Critics. Who are they and what the fuck do they do? Fucked if I know, BUT... If I had a job as a critic, I'd guess that my newspaper/magazine/TV show/website/etc. would expect a few things. I'd guess that they'd expect me to know how to write well. That probably, but not necessarily, would require me to have some sort of university education. I almost certainly would have to prove that I had some sort of background in the subject matter, whether it be movies, music, or whatever. What kind of publication (what kind of society?) after all, would accept the opinion of someone who had neither knowledge of the subject nor the proper tools to express his/her "opinion" on it? (Don't answer that, kids!)
It's not like you should accept the word of a critic as the "Word of God" or something as foolish as that. But the word of the guy who's listened to more albums, say, than you have should count for something. If it doesn't, then why even go to school to learn any subject? Don't get me wrong, it's not like I haven't had problems with the judgments of critics. I used to curse Robert Christgau for giving a "C" to a Stones album when I was a kid reading Creem. Thirty-five years later, having absorbed The Stones' work in its entirety, it's clear to me that Love You Live was a turkey.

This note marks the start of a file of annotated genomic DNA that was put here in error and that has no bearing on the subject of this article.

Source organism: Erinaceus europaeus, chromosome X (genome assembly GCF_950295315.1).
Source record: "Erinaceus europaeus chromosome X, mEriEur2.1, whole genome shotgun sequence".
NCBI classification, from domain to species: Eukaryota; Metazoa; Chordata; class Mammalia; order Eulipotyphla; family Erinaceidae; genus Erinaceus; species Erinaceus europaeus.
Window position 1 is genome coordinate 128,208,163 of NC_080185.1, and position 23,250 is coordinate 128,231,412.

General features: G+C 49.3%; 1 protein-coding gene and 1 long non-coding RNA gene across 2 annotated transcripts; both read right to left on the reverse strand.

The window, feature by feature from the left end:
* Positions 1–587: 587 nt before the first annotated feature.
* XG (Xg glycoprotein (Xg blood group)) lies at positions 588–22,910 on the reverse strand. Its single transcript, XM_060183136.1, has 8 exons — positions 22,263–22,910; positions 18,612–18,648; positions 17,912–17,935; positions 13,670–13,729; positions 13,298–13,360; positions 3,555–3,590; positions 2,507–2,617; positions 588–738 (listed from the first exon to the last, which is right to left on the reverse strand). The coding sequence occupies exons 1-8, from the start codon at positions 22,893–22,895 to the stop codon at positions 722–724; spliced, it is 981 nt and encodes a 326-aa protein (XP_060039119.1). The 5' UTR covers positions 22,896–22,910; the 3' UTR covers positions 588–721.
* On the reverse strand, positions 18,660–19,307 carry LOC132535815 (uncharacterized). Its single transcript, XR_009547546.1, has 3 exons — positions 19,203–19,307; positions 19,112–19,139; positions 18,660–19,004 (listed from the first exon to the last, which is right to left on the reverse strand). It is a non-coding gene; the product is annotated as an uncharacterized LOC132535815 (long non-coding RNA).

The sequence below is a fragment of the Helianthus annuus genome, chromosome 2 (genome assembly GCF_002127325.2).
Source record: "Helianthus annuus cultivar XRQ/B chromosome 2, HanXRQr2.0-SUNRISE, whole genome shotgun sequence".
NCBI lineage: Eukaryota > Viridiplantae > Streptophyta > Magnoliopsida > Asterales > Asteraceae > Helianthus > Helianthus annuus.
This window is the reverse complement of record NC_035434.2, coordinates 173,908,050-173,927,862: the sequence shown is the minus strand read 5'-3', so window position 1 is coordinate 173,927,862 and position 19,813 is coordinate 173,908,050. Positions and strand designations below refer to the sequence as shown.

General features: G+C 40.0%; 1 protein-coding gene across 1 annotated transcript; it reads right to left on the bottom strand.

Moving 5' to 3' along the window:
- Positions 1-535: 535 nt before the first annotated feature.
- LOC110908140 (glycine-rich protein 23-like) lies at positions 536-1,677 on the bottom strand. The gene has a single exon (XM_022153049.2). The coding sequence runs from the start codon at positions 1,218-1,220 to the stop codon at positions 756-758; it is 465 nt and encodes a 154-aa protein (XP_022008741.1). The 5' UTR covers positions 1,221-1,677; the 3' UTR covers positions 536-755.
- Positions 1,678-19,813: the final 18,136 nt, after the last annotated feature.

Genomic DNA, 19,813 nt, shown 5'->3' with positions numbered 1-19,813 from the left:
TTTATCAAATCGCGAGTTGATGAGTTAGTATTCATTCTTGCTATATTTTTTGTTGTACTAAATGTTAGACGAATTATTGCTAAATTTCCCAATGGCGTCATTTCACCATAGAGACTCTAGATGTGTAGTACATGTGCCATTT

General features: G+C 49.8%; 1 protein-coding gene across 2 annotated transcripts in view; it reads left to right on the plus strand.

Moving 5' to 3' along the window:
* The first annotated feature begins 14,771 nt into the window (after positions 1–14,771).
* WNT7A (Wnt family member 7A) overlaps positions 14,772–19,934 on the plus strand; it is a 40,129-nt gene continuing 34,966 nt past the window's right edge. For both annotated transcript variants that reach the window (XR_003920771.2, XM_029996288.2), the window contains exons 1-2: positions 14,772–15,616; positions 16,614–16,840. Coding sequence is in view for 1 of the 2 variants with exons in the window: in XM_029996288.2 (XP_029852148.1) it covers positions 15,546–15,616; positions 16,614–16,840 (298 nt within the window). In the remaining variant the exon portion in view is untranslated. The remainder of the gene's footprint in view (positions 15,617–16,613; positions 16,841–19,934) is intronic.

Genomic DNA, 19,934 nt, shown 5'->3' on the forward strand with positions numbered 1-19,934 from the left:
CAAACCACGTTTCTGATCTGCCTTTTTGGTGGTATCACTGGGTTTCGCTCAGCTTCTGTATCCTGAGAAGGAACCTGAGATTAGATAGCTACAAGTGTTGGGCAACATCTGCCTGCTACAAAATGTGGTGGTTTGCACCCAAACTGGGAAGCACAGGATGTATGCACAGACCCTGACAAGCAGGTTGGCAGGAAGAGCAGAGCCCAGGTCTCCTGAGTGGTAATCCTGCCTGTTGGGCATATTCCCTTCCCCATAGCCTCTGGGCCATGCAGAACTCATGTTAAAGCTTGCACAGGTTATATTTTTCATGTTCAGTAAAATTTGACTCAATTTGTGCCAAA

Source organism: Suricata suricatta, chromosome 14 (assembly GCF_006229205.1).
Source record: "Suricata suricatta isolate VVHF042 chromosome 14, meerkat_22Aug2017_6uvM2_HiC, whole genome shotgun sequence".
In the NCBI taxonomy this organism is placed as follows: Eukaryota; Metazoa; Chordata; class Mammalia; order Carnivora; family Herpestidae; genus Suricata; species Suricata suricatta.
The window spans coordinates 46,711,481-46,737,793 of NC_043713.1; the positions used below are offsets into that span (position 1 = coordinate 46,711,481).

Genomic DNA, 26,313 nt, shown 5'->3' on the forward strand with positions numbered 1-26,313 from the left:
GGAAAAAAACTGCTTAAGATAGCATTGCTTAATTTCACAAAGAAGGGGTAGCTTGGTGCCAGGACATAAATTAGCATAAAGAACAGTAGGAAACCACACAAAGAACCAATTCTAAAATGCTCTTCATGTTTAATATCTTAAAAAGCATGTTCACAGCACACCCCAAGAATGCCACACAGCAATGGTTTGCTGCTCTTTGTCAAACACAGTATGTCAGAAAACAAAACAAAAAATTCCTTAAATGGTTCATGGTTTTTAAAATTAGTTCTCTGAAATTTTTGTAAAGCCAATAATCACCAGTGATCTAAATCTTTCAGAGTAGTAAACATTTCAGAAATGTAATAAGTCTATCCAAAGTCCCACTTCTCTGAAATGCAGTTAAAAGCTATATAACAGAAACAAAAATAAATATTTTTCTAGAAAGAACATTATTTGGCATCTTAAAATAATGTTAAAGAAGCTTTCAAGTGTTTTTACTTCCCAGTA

[One thing that really does bug me about most rock criticism is its insistence on writing about fucking lyrics. I mean, shit, do I have to go all Schopenhauer on this or what? It's fucking music. I like it when what the singer does kinda matches the music, but please, these guys aren't Keats. Spare me the analysis of the "poetry." What the fuck does the album sound like?]
Anyway, the point I'd like to make is this: A "critic" has to have some kind of background in the subject she is criticizing. Proper criticism requires a breadth and depth of knowledge on a topic that, frankly, most people don't have. A critic has to be able to place a work into it's proper context in order to judge it against other works. She also has to have a much better than average ability to write. Go ahead and try writing a review for your favorite movie, album, or book sometime. It's not the same as talking about it. Writing and speaking are completely different creatures. Hell, I'm a musician and I've given up on trying to review music. "I really like/hate this album. It sounds like their other album which reminds me of this album by another band. They play their instruments well/poorly. The songs are good/bad." That's about all you're gonna get outta me on paper! Come over some time for a beer, though, and I'll play you the fucking album and show you what I like/hate about it. You might not agree with me, but you'll know what the fuck I'm talking about!
I like reading well-written reviews. When I was a lot younger I used to read reviews for stuff I knew I'd never see, read, or listen to. There is knowledge to be gained from a well-written review. Reading reviews has helped me to talk about movies, albums, etc. (Sadly, it hasn't translated to writing about music or movies.) I have no doubt that there are some good "amateur" reviewers out there doing some great stuff on the web. They deserve an audience. But when newspapers and magazines start dumping all their on-staff critics/reviewers they are essentially eliminating culture from their pages. And I mean "culture" in the only sense that matters or has any real meaning.
Cue the publicists...